CCM Trying to Protect Local Fund Balances In Last Weeks of Session
Hartford Courant, Wednesday, April 25, 2018
By Christopher Keating
With slightly more than two weeks left in the legislative session, the Connecticut Conference of Municipalities is lobbying hard for a new law to preserve emergency funds for cities and towns.
The group wants to protect so-called municipal fund balances, which are essentially rainy-day funds for the local towns, from considered as part of union arbitration settlements.
“Connecticut faces an unprecedented credit-rating crisis, with Moody’s questioning the ratings of 26 additional cities and towns, adding to 25 already with negative outlooks,” said Joseph DeLong, CCM’s executive director.
Aims to protect back to top
The measure, known as Senate bill 421, “aims to protect the municipalities of Connecticut from passing the effects of these ratings down to the citizens of the state,’’ DeLong said.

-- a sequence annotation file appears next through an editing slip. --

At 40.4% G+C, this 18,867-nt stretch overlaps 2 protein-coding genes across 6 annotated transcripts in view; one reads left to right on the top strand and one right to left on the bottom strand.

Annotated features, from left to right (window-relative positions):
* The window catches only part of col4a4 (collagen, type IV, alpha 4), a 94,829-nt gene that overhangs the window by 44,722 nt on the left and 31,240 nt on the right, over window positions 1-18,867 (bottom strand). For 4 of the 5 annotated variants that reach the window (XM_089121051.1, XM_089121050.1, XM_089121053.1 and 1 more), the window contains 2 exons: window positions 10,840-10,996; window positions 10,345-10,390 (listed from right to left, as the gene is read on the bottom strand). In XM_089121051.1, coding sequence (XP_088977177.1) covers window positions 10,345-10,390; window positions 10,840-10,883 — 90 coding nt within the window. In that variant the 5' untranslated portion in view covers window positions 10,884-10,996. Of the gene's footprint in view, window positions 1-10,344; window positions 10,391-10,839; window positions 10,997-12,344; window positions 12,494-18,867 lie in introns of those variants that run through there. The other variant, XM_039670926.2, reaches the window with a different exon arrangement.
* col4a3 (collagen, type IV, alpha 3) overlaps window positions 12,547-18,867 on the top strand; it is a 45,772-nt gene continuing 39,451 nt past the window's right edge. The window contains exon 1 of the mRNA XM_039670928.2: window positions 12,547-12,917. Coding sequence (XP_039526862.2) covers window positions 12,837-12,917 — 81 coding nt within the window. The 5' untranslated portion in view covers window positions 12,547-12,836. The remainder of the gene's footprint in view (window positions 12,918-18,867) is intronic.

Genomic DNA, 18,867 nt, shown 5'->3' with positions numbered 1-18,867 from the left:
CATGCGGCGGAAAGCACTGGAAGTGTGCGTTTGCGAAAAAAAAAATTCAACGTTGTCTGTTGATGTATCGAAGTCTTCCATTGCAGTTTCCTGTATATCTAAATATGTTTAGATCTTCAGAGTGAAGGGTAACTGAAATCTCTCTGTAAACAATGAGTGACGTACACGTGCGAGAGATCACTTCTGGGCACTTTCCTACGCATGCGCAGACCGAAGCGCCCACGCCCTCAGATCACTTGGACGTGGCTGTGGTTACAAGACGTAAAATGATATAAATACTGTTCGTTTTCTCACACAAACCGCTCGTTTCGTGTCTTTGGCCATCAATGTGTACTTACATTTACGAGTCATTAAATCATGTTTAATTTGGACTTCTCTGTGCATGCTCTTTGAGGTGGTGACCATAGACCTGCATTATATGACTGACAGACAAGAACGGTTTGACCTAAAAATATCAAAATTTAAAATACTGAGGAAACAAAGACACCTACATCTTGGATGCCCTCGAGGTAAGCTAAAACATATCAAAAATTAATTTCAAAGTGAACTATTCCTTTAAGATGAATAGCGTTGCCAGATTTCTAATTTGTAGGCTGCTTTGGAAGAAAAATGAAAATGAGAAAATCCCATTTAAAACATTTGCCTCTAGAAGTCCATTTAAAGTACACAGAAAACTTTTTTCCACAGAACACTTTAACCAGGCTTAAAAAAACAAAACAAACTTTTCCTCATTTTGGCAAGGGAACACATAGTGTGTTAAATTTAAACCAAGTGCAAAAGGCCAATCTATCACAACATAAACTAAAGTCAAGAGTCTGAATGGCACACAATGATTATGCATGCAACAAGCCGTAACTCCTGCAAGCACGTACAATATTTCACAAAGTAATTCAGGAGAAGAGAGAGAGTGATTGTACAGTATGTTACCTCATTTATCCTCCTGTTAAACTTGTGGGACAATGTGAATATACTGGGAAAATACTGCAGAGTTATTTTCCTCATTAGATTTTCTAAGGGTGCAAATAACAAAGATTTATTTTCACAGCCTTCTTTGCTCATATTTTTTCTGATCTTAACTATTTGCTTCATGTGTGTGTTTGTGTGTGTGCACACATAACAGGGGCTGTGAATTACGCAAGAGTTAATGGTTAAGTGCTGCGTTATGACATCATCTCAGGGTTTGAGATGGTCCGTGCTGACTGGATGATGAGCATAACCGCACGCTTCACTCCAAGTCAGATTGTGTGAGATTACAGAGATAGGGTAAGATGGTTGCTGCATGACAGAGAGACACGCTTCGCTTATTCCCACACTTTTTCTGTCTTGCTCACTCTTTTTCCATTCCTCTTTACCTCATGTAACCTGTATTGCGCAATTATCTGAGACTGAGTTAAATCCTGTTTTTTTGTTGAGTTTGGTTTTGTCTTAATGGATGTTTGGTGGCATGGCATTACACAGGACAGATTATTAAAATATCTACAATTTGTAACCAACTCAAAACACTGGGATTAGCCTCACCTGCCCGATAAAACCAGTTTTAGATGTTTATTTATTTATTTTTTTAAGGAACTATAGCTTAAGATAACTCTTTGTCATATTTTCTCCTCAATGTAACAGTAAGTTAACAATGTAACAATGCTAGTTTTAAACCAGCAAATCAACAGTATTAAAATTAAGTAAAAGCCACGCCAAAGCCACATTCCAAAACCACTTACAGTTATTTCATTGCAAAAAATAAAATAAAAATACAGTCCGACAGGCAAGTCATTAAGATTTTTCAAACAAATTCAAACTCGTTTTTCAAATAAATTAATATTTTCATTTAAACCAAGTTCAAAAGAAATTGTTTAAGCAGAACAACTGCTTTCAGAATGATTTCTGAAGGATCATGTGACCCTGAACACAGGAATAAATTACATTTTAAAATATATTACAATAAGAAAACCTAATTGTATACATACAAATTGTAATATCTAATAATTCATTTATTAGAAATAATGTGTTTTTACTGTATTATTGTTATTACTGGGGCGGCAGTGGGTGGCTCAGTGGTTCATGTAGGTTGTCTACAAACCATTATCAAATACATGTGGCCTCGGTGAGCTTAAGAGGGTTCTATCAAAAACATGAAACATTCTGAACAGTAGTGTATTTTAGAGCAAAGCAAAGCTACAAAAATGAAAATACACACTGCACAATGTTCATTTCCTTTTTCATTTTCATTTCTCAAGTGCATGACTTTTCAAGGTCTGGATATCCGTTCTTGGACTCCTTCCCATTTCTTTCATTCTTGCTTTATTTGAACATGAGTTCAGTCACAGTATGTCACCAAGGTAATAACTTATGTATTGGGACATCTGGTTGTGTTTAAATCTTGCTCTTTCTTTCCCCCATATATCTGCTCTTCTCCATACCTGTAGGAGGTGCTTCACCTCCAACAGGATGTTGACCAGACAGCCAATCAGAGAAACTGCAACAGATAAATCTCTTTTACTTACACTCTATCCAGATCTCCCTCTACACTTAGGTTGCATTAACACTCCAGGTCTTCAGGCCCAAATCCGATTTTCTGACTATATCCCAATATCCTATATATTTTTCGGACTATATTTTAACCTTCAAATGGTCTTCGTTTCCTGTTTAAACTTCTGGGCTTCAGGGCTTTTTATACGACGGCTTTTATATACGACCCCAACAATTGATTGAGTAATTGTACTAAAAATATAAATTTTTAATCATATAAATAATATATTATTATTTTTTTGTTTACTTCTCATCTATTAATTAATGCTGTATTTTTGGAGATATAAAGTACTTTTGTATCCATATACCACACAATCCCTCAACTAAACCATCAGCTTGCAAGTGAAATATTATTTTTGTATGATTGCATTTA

If the budget reserve is equal to 15 percent or less of a town’s operating budget, then that money could not considered as part of the arbitration award, according to the bill.
The legislature’s planning and development committee has already passed a bill that would block arbitration panels from considering — and dipping into — the fund balance as they try to determine the municipality’s ability to pay for the union agreement.
Based on the state’s high-profile fiscal problems, numerous municipalities have received negative outlooks or had downgrades in their bond ratings.